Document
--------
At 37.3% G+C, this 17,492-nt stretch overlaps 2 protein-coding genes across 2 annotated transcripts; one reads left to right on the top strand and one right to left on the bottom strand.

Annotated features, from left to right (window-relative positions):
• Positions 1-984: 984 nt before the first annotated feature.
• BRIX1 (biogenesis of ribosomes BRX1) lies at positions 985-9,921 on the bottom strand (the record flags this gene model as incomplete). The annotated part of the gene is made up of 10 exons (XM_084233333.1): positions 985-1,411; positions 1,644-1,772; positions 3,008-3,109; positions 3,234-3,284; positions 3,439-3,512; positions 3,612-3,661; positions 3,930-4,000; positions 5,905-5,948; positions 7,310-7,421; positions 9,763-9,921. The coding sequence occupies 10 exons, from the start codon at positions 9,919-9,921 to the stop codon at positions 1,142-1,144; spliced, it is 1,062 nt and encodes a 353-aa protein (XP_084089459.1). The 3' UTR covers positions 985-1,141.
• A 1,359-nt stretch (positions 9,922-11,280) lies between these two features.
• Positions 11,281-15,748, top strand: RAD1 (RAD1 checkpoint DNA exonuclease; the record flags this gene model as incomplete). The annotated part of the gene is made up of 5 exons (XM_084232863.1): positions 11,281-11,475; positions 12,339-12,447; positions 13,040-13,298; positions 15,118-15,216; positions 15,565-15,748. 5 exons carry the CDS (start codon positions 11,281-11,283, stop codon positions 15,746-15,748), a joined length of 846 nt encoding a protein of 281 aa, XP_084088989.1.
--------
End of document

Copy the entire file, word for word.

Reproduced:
At 37.3% G+C, this 17,492-nt stretch overlaps 2 protein-coding genes across 2 annotated transcripts; one reads left to right on the top strand and one right to left on the bottom strand.

Annotated features, from left to right (window-relative positions):
• Positions 1-984: 984 nt before the first annotated feature.
• BRIX1 (biogenesis of ribosomes BRX1) lies at positions 985-9,921 on the bottom strand (the record flags this gene model as incomplete). The annotated part of the gene is made up of 10 exons (XM_084233333.1): positions 985-1,411; positions 1,644-1,772; positions 3,008-3,109; positions 3,234-3,284; positions 3,439-3,512; positions 3,612-3,661; positions 3,930-4,000; positions 5,905-5,948; positions 7,310-7,421; positions 9,763-9,921. The coding sequence occupies 10 exons, from the start codon at positions 9,919-9,921 to the stop codon at positions 1,142-1,144; spliced, it is 1,062 nt and encodes a 353-aa protein (XP_084089459.1). The 3' UTR covers positions 985-1,141.
• A 1,359-nt stretch (positions 9,922-11,280) lies between these two features.
• Positions 11,281-15,748, top strand: RAD1 (RAD1 checkpoint DNA exonuclease; the record flags this gene model as incomplete). The annotated part of the gene is made up of 5 exons (XM_084232863.1): positions 11,281-11,475; positions 12,339-12,447; positions 13,040-13,298; positions 15,118-15,216; positions 15,565-15,748. 5 exons carry the CDS (start codon positions 11,281-11,283, stop codon positions 15,746-15,748), a joined length of 846 nt encoding a protein of 281 aa, XP_084088989.1.